Matiri Ridge route | Kahurangi National Park

At the top of the world. No hint of civilisation in any direction. Extraordinary views of piled up hills, untracked rivers, wilderness.

On a good day travelling the, at times, semi-knife edge Matiri Ridge, from the Wangapeka Saddle to Point 1442 near Hurricane Hut in the Matiri Valley is an exhilarating experience.

Plenty of ups and downs, around 2000 m for the day, lots of bumps, including Nugget Knob, 1509 m, and views into the heart of the area well smashed up by the 1929 Murchison earthquake. It’s a tough 12 hours to do the full Stone to Hurricane Hut.

Or, you can spend the night at the only real water source along the way, the tarn two-thirds along the ridge, it’s an inspiring location, well, at least if the weather is good. Entirely miserable, in fact wildly dangerous, if it’s poor.

The most demanding section is at the low point of the ridge immediately to the north of Nugget Knob. That can get your heart pounding with the adjacent drop offs, but most of the route is suitable for experienced, well-equipped and fit trampers. Might mention brave and determined in the list of required personality traits.

The other end of the Matiri River, ie, north of Lake Matiri is little used. The hunters tend to chopper in, so the track is entirely great, at least since it was cut by DOC in October 2015.

There are a few side ventures that can extend this into a more significant trip, up to John Tait Hut/Mt Patriarch/Mt Luna through to Stone Hut. Further south there’s McConchies Hut over to Larrikin Creek Hut cross-country style via an unnamed creek and some serious bush/bluff bashing.

Good weather certainly helps with this route. It’s entirely exposed along the ridge.

Yeah, you need to be fit, with a head for heights for this Little Adventure.

where | Matiri Ridge route, Kahurangi National Park

Start of Chummies Track or Rolling River carpark in the Wangapeka River valley, to the Matiri Valley carpark, via Wangapeka Saddle, the Matiri Range ridge, and Matiri River valley, with extra variations via John Tait Hut/Kiwi Saddle Hut/Luna Tops at the start in the north, and/or a day cross country, zipping up an unnamed creek to the north of McConchies Hut over to the 1000 Acre Plateau/The Haystack.

click to view larger, more interactive topographic map from, err,

distance | Matiri Ridge route, Kahurangi National Park

80 km one way, Chummies Track, Kiwi Saddle Hut, Luna Tops, Matiri Ridge, McConchies Hut, Larrikin Creek Hut, and out via the 1000 Acre Plateau to the Matiri Valley carpark.

There are many variations of this route, the minimum would be the Rolling River carpark to Wangapeka Saddle via the Wangapeka Track, the Matiri Ridge and down the Matiri River valley to the carpark.

time | Matiri Ridge route, Kahurangi National Park

5 or 6 days via the route above. 3 days minimum.

when | Matiri Ridge route, Kahurangi National Park

Best when there are longer and warmer days, ie, the summer months, November to April.

The Matiri Ridge, undulating around 1200 — 1500 m can be snow covered in winter.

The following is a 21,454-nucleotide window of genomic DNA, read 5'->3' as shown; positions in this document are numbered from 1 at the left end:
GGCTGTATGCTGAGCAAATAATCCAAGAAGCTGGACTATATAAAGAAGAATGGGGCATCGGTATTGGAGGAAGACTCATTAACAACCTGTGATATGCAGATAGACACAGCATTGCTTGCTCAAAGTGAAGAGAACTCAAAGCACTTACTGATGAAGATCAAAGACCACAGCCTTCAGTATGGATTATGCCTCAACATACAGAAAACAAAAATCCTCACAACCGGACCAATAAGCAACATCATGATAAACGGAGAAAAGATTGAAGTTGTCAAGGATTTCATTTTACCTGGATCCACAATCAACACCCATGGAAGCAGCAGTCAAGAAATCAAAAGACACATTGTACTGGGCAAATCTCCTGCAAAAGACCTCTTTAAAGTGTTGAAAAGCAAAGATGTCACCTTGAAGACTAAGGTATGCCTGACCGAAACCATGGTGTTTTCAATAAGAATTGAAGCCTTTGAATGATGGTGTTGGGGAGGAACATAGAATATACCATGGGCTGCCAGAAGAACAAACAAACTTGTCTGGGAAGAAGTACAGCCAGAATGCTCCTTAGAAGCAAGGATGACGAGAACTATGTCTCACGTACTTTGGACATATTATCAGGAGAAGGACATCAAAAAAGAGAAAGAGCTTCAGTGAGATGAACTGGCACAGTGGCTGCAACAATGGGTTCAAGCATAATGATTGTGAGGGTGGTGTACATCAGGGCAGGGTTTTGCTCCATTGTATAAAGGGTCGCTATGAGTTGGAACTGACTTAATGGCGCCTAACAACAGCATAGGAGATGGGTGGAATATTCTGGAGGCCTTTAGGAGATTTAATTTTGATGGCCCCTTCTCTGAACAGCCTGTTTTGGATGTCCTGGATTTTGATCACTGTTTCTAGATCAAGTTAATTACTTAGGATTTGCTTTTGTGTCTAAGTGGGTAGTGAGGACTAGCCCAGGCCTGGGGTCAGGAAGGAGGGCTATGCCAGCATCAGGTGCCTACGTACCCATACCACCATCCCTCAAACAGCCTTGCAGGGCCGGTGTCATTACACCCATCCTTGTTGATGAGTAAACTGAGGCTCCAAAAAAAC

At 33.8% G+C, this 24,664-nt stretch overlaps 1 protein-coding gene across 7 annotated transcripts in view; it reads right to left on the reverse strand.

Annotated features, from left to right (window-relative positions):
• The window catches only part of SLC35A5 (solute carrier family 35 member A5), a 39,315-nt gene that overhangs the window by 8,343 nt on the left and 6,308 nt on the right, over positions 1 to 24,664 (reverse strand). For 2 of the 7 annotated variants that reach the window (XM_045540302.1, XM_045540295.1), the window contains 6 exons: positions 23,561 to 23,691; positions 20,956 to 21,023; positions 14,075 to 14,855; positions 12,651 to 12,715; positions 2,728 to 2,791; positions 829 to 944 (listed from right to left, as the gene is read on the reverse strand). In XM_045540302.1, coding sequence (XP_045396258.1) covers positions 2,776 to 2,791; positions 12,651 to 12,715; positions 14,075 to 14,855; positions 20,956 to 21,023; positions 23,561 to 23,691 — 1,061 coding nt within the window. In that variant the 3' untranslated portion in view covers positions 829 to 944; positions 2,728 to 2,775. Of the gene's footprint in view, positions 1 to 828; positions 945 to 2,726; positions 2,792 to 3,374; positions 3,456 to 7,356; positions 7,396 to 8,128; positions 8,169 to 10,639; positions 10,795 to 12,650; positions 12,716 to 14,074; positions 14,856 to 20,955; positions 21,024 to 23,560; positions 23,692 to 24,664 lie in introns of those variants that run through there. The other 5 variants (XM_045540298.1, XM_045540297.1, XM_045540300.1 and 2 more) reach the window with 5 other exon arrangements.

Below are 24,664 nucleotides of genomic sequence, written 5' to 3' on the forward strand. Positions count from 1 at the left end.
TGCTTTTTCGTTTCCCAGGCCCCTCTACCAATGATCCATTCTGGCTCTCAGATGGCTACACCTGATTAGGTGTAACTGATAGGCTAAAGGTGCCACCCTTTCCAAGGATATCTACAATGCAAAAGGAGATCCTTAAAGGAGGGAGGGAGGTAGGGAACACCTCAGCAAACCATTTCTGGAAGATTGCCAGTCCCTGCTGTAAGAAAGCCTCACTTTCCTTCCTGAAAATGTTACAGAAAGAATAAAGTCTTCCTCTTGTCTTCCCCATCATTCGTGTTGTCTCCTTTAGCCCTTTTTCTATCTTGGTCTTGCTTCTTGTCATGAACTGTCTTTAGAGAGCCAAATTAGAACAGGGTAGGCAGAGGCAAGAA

maps and GPS | Matiri Ridge route, Kahurangi National Park

This is one route where a decent map is essential. A GPS that tells you where you are is entirely useful as well. And an ELB, An Emergency Locator Beacon.

Free maps can be found at Land Information New Zealand, LINZ, Topo50 maps, both digital and paper: BQ24 Tapawera, just the first few kilometres, BQ23 Wangapeka Saddle and BR23 Murchison.

Download free digital versions from LINZ Mapchooser, or buy the real thing, ie, on old fashioned paper, at DOC offices, outdoor shops and bookshops where maps sold. There’s a nationwide list at LINZ Map Retailers.

Need a custom map for your GPS device, download a more compact .klm format file from for free, although if you download a few maps consider a small donation, there’s considerable work gone into getting that info onto the internet and we should support these useful resources.

route description | Matiri Ridge route, Kahurangi National Park

The DOC Matiri Ridge route website has fairly extensive information, including brief track notes from hut to hut.

matiri ridge topo section

huts and campsites | Matiri Ridge route, Kahurangi National Park

There are various huts depending on which route is followed.

Hurricane Hut

Kiwi Saddle Hut

John Tait Hut

Lake Matiri Hut

Larrikin Creek Hut

McConchies Hut

Poor Petes Hut

Stone Hut

There’s also some useful campsites:

Matiri ridge tarn campsite

Siberia Flat campsite

Wangapeka Saddle campsite

Tramping times | Matiri Ridge route, Kahurangi National Park

Here’s the DOC stated tramping times between huts, as shown on their website, usually actual walking times, ie, not taking into account any long breaks. While it’s possible to slash times for more popular sections, with more remote sections like these the stated time is close to the actual time in motion required.

Unfortunately this time information tends to emphasise a pointless aspect of tramping, The Destination, and, some trampers feel they need to test themselves, rush, to prove something to someone. Aren’t you there to experience your environment, notice things, watch the bellbirds flitting around? There’s no actual requirement to occupy the full 10 hours a day racing through the landscape.